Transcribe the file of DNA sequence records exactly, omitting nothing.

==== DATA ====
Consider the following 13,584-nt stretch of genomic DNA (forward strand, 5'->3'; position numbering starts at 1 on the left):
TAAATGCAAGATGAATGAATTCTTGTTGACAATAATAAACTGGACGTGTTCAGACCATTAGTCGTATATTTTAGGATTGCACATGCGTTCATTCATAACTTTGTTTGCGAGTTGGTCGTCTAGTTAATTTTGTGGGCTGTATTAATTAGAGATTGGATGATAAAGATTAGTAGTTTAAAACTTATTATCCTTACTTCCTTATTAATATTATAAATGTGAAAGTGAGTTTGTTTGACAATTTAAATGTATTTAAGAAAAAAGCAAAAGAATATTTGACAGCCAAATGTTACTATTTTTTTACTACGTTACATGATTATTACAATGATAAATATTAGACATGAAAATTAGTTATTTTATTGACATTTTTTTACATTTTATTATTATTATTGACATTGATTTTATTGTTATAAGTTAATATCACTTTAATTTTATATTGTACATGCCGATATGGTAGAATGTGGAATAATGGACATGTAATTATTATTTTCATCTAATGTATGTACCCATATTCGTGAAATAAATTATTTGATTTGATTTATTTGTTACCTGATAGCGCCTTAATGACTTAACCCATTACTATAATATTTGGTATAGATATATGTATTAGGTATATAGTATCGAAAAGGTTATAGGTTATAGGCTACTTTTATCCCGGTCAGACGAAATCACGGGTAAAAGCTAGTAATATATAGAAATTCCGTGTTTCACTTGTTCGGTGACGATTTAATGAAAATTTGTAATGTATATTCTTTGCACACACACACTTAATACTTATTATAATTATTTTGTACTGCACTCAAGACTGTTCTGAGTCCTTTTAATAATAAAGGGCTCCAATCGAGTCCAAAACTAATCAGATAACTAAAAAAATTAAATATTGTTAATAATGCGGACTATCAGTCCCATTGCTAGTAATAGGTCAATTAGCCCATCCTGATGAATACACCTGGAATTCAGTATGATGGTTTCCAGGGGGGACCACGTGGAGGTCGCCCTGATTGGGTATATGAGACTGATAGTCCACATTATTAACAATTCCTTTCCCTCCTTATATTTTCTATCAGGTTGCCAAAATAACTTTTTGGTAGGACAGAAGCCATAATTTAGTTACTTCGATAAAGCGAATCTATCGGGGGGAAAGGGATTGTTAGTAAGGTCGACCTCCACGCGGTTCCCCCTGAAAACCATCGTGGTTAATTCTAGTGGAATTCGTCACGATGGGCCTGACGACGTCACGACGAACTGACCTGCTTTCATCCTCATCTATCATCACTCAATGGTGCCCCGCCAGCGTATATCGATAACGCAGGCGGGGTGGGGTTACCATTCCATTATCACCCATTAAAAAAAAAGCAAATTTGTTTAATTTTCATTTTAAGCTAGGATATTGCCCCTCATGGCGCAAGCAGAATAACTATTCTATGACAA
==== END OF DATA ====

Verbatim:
Consider the following 13,584-nt stretch of genomic DNA (forward strand, 5'->3'; position numbering starts at 1 on the left):
TAAATGCAAGATGAATGAATTCTTGTTGACAATAATAAACTGGACGTGTTCAGACCATTAGTCGTATATTTTAGGATTGCACATGCGTTCATTCATAACTTTGTTTGCGAGTTGGTCGTCTAGTTAATTTTGTGGGCTGTATTAATTAGAGATTGGATGATAAAGATTAGTAGTTTAAAACTTATTATCCTTACTTCCTTATTAATATTATAAATGTGAAAGTGAGTTTGTTTGACAATTTAAATGTATTTAAGAAAAAAGCAAAAGAATATTTGACAGCCAAATGTTACTATTTTTTTACTACGTTACATGATTATTACAATGATAAATATTAGACATGAAAATTAGTTATTTTATTGACATTTTTTTACATTTTATTATTATTATTGACATTGATTTTATTGTTATAAGTTAATATCACTTTAATTTTATATTGTACATGCCGATATGGTAGAATGTGGAATAATGGACATGTAATTATTATTTTCATCTAATGTATGTACCCATATTCGTGAAATAAATTATTTGATTTGATTTATTTGTTACCTGATAGCGCCTTAATGACTTAACCCATTACTATAATATTTGGTATAGATATATGTATTAGGTATATAGTATCGAAAAGGTTATAGGTTATAGGCTACTTTTATCCCGGTCAGACGAAATCACGGGTAAAAGCTAGTAATATATAGAAATTCCGTGTTTCACTTGTTCGGTGACGATTTAATGAAAATTTGTAATGTATATTCTTTGCACACACACACTTAATACTTATTATAATTATTTTGTACTGCACTCAAGACTGTTCTGAGTCCTTTTAATAATAAAGGGCTCCAATCGAGTCCAAAACTAATCAGATAACTAAAAAAATTAAATATTGTTAATAATGCGGACTATCAGTCCCATTGCTAGTAATAGGTCAATTAGCCCATCCTGATGAATACACCTGGAATTCAGTATGATGGTTTCCAGGGGGGACCACGTGGAGGTCGCCCTGATTGGGTATATGAGACTGATAGTCCACATTATTAACAATTCCTTTCCCTCCTTATATTTTCTATCAGGTTGCCAAAATAACTTTTTGGTAGGACAGAAGCCATAATTTAGTTACTTCGATAAAGCGAATCTATCGGGGGGAAAGGGATTGTTAGTAAGGTCGACCTCCACGCGGTTCCCCCTGAAAACCATCGTGGTTAATTCTAGTGGAATTCGTCACGATGGGCCTGACGACGTCACGACGAACTGACCTGCTTTCATCCTCATCTATCATCACTCAATGGTGCCCCGCCAGCGTATATCGATAACGCAGGCGGGGTGGGGTTACCATTCCATTATCACCCATTAAAAAAAAAGCAAATTTGTTTAATTTTCATTTTAAGCTAGGATATTGCCCCTCATGGCGCAAGCAGAATAACTATTCTATGACAA